Ai Otsuka’s “LOVE TRiCKY”

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Ai Otsuka / LOVE TRiCKY / April 22, 2015

What does it take to make a successful comeback? According to Avex Trax, it’s a mix of collaborations and dance music. In the late 00’s, Namie Amuro’s hip-hop style tapered off until reaching the electronic zenith of 2013’s FEEL (not necessarily a big change, rather than a step back to the type of music the superstar debuted with). Last year, Ayumi Hamasaki collaborated with a whole roster of international dance producers after a slew of unsuccessful albums that were poorly received by both critics and fans. hitomi’s last few albums, Ami Suzuki’s DOLCE and Supreme Show…Avex practically has an emergency roster of producers behind glass, ready and waiting to assist. But whether they’ve been “successful” or not is, in fact, a tougher question of audience reception versus actual sales numbers.

Because there are no fresh faces in J-pop primed to take over (let’s pause for a chuckle over those few naive years we thought Meisa Kuroki was maybe, possibly, could have…nope), our perennial pop stars continue to fight for relevance, some bitterly, some gamely. Ai Otsuka would never be the artist anyone would associate with dance music: since a young age, Otsuka has composed and produced her own music, some fluffy pop songs, others more acoustic, all the while known for her adorably tender ballads usually accompanied by soaring piano chords. However, even in last year’s LOVE FANTASTIC, a slightly more evolving sound could be heard emerging. Unfortunately, while musically it was a solid, albeit not extraordinary, album, it only debuted at #22 on the Oricon chart, and fell rapidly from there. This year’s LOVE TRiCKY makes no compunction about its scramble for victory. Veteran Avex Trax producer, Abe Noboru, known as STUDIO APARTMENT, was brought in to produce the album, and his style is both obvious, and critical, to what has made this album such a triumph.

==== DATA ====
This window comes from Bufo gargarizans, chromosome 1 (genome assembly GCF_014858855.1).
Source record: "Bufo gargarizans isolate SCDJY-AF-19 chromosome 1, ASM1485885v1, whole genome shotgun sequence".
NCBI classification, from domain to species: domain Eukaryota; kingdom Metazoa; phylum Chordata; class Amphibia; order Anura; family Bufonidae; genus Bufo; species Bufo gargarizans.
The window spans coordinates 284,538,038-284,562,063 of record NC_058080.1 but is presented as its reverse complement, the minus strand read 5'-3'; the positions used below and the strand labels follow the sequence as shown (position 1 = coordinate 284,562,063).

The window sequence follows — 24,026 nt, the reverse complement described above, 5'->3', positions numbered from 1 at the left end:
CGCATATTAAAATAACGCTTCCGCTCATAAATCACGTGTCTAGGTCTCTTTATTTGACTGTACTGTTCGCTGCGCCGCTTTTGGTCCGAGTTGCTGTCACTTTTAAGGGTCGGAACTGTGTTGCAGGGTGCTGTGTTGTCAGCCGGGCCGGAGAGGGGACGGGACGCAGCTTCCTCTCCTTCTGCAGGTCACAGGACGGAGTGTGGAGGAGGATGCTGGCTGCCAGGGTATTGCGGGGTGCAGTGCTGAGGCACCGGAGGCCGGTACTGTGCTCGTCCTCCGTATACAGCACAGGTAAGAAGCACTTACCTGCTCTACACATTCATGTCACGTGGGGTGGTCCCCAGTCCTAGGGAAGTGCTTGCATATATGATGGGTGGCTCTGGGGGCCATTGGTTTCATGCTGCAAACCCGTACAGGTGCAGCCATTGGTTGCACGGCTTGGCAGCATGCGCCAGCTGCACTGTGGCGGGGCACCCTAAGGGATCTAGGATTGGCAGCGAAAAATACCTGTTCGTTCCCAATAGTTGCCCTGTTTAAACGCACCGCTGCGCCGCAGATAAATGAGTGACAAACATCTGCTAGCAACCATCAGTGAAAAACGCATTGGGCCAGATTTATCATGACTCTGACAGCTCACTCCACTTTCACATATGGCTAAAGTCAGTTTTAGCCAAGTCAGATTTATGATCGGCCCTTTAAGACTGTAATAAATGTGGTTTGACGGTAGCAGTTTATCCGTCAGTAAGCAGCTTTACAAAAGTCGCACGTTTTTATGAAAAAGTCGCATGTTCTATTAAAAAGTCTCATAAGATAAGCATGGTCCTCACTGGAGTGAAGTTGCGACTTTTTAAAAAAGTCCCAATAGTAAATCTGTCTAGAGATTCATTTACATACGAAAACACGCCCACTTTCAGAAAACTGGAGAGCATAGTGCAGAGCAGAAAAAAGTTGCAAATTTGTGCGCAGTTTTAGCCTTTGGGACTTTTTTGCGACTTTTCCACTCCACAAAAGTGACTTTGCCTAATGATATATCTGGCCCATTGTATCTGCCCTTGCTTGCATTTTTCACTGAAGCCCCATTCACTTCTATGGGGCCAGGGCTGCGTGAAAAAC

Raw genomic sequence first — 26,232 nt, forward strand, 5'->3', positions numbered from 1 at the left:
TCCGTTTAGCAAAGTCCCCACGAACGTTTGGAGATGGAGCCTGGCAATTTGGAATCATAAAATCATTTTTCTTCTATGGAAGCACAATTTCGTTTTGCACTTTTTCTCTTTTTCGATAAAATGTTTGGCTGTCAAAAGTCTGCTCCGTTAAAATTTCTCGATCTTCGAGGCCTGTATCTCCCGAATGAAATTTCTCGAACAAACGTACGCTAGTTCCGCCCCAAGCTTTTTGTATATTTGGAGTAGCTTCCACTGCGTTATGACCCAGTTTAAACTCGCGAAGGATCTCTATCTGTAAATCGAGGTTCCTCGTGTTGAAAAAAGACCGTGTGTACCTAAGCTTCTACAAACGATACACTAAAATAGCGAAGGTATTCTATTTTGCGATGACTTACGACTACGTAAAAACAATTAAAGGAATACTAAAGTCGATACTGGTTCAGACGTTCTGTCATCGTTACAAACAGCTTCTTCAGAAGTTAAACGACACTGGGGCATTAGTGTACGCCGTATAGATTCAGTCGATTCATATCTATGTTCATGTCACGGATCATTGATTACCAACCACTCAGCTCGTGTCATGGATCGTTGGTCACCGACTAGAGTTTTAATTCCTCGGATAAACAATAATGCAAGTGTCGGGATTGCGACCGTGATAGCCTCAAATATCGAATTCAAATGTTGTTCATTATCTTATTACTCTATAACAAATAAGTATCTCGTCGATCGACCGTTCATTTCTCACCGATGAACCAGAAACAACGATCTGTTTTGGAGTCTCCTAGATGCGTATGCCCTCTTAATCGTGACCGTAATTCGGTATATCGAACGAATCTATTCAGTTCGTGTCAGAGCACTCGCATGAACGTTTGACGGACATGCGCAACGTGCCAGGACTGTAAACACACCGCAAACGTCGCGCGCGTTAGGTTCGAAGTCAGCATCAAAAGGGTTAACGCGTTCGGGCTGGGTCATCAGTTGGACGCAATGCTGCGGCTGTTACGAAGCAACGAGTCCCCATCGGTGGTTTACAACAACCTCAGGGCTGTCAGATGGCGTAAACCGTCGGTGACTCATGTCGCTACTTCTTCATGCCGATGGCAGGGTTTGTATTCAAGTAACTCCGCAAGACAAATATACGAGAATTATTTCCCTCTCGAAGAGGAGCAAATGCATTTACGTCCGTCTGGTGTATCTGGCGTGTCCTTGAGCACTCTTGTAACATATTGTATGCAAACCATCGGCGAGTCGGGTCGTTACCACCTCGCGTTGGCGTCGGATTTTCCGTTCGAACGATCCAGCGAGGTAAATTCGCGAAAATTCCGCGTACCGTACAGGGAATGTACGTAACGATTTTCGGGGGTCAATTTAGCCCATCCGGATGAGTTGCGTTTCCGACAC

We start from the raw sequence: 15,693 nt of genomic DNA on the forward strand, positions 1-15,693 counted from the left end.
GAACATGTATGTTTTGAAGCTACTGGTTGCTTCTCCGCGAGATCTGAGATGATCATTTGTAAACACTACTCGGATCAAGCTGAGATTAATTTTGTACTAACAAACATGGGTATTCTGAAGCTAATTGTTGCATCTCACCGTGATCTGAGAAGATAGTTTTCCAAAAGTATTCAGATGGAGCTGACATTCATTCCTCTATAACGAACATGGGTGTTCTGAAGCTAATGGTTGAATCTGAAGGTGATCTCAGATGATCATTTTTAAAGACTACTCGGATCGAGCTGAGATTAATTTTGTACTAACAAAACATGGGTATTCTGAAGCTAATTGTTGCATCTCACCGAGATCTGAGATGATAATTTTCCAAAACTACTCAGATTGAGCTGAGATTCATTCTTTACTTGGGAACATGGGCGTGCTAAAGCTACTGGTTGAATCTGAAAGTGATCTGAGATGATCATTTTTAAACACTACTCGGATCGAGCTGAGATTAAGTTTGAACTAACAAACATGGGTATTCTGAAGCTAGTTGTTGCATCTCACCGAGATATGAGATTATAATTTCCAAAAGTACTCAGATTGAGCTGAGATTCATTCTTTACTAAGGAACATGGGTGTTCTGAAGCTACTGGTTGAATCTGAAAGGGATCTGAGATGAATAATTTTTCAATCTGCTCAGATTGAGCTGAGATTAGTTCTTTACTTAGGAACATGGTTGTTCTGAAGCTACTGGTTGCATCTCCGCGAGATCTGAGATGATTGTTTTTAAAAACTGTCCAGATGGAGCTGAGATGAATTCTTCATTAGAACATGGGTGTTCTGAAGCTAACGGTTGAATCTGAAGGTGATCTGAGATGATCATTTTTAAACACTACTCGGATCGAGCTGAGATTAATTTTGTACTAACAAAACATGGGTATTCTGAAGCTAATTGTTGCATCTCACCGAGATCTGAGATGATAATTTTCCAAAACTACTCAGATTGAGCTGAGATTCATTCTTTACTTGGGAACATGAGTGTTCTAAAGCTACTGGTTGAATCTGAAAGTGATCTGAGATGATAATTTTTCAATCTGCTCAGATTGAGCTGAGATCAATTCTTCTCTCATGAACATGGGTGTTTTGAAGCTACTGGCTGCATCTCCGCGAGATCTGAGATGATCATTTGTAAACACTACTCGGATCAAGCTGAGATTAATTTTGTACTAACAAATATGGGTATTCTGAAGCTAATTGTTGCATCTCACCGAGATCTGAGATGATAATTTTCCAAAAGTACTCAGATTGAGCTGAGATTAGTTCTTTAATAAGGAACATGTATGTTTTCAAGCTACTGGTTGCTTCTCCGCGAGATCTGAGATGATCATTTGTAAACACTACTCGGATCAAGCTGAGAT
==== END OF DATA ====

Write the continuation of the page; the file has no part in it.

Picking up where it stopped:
Standout tracks “laugh” and “affair” drive home the album’s thesis: the former a fantasy-destination, propulsive EDM number, the latter the kind of song that would have been less than compelling, but in the hands of Noboru becomes a haunting, almost violent song, coaxing Otsuka into actual wails. While her vocals may not always be up for the task before her, there’s something provocative about these songs: it’s not the themes of love we’re used to hearing Otsuka explore, as if this album is her mature understanding of how complicated and sticky the word can get when we open ourselves to temptations and succumb to cravings. Yet it’s manic and lusty without being  rapacious. The “old” Ai Otsuka isn’t so much dead and gone, as living vicariously through her riskier avatar. Delicate tracks are still present (“summer lovely days,” “reach for the moon”), but function more as afterthoughts.

Whether or not LOVE TRiCKY is a permanent musical change, or just an exercise in reaching out to a new audience and reconnecting with fans who had grown up and went astray (hint: the album only debuted this week at #24), the album is an accomplishment: an accomplishment for pop music, for dance music, and for Ai Otsuka. Avex Trax might have a formula to address their artists’ panic, but it can work. History shows that others haven’t always followed up — Ami Suzuki, hitomi, and  recently Ayumi Hamaski’s careful and deliberate switch back to a familiar style on A ONE. Regardless, these collaborations, like LOVE TRiCKY, are audacious, beautiful achievements, even in the short term, even just for the length it takes for the CD to play from start to finish.

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